Dashiell Hammett introduced the new genre, and Sam Spade, in 1930 in his novel The Maltese Falcon. A few years later Raymond Chandler came along and perfected the type, with his detective, Philip Marlowe. Chandler introduced Marlowe in his first novel, The Big Sleep, and Philip Marlowe continued to solve crimes in six subsequent Chandler novels. Chandler had previously published a number of short stories featuring other detectives; however, Marlowe proved so popular that when the stories were later republished the author often switched the detectives to Philip Marlowe. Chandler's style was unique. His sparse style was full of wonderfully sharp similies and rich descriptive narration. Show Notes From The Old Time Radio Researcher's Group. THIS EPISODE: May 7, 1949. Program #32. CBS network. "The Feminine Touch". Sustaining. Murder on a motorcycle, as Marlowe goes to work for a millionaire trying to protect his daughter. Gerald Mohr, Barbara Eiler, Paul Dubov, David Ellis, Theodore Von Eltz, Virginia Gregg, Wilms Herbert, Roy Rowan (announcer), Peter Proust, Raymond Chandler (creator), Norman Macdonnell (producer, director), Mel Dinelli (writer), Robert Mitchell (writer), Gene Levitt (writer), Richard Aurandt (music). 29:42. Episode Notes From The Radio Gold Index.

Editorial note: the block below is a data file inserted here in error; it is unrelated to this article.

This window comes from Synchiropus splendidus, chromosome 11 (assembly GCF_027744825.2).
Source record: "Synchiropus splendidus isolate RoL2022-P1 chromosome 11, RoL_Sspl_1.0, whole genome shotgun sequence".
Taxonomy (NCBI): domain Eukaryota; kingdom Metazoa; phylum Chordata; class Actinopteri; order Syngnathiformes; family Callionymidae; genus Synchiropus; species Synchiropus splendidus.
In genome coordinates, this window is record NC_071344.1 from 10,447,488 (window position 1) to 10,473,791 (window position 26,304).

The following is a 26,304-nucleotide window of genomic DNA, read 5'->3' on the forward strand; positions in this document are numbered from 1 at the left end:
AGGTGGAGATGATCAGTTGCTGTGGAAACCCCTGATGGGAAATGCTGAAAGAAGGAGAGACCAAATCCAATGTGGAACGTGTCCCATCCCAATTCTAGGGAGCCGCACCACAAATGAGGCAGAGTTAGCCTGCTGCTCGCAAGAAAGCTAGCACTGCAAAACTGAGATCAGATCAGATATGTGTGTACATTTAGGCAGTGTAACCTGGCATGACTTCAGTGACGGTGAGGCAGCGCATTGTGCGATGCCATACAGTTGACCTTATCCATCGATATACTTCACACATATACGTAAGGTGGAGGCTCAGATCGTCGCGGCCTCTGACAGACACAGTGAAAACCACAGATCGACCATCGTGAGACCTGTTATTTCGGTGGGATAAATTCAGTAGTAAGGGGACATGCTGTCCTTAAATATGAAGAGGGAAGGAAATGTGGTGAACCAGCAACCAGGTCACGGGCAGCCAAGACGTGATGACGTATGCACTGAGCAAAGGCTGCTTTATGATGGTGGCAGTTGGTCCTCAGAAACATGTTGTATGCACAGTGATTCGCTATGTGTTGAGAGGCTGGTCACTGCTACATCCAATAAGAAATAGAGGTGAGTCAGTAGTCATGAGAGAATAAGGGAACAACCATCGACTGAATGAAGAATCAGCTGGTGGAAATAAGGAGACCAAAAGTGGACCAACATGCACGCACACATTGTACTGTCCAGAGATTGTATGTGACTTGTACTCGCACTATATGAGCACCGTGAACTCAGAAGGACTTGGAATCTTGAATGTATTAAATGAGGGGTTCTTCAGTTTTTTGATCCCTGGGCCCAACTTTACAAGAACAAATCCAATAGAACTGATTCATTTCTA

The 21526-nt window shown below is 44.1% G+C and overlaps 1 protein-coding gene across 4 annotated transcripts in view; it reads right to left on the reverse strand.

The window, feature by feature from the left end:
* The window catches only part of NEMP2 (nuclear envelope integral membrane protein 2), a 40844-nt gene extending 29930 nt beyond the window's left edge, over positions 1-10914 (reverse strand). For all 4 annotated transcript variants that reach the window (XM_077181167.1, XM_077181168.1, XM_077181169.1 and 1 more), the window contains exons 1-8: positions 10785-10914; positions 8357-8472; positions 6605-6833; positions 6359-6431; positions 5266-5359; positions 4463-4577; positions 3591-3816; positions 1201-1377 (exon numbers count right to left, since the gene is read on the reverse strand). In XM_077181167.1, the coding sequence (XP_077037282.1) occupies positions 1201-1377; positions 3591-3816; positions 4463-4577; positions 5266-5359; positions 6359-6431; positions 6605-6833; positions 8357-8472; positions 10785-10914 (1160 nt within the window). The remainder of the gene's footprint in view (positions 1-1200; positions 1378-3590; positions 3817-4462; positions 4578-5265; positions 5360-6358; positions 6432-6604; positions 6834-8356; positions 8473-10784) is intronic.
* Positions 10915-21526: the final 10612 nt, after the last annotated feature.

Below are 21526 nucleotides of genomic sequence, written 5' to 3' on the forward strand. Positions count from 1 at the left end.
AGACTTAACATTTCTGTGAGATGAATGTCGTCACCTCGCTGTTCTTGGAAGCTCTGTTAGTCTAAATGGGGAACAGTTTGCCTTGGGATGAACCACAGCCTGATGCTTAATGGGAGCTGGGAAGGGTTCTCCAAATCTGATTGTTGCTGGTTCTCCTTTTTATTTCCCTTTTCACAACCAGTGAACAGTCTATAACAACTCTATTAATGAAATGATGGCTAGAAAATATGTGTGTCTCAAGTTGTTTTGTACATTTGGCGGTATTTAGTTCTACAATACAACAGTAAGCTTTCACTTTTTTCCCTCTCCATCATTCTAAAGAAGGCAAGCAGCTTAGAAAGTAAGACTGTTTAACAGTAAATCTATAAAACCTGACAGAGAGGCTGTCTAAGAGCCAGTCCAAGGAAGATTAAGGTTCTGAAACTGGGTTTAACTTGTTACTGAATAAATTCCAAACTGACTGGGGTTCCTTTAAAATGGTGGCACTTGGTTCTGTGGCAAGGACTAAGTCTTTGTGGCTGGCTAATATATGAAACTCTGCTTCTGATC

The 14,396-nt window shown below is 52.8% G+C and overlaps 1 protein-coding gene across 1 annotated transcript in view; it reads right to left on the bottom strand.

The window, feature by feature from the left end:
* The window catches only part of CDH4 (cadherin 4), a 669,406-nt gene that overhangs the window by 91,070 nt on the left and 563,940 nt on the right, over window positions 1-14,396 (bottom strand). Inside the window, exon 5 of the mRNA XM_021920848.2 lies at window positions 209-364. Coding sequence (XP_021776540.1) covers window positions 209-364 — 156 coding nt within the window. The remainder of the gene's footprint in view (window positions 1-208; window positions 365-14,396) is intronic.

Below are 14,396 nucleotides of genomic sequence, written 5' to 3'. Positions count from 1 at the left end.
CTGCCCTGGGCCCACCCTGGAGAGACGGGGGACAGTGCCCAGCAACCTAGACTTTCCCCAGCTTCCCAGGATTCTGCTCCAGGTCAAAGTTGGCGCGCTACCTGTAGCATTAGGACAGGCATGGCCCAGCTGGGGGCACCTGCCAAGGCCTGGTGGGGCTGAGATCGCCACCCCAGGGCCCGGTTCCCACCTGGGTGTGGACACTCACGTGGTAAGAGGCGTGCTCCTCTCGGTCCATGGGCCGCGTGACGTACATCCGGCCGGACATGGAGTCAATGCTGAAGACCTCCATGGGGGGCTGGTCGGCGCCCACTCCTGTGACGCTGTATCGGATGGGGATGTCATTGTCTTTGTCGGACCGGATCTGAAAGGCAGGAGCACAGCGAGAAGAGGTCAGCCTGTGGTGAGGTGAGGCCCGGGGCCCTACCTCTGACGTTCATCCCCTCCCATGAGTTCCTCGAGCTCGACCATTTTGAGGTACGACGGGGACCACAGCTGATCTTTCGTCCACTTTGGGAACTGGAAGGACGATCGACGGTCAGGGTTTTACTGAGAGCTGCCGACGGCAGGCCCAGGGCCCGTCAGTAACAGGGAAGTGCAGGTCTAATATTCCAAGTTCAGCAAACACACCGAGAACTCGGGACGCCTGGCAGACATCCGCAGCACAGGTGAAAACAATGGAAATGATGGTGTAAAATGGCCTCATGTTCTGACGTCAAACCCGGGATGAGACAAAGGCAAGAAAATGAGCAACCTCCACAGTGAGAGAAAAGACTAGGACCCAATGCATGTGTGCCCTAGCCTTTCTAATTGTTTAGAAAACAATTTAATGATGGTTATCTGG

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April 19, 2014 10:42 AM PDT
Murder On The Aisle (Aired November 24, 1953)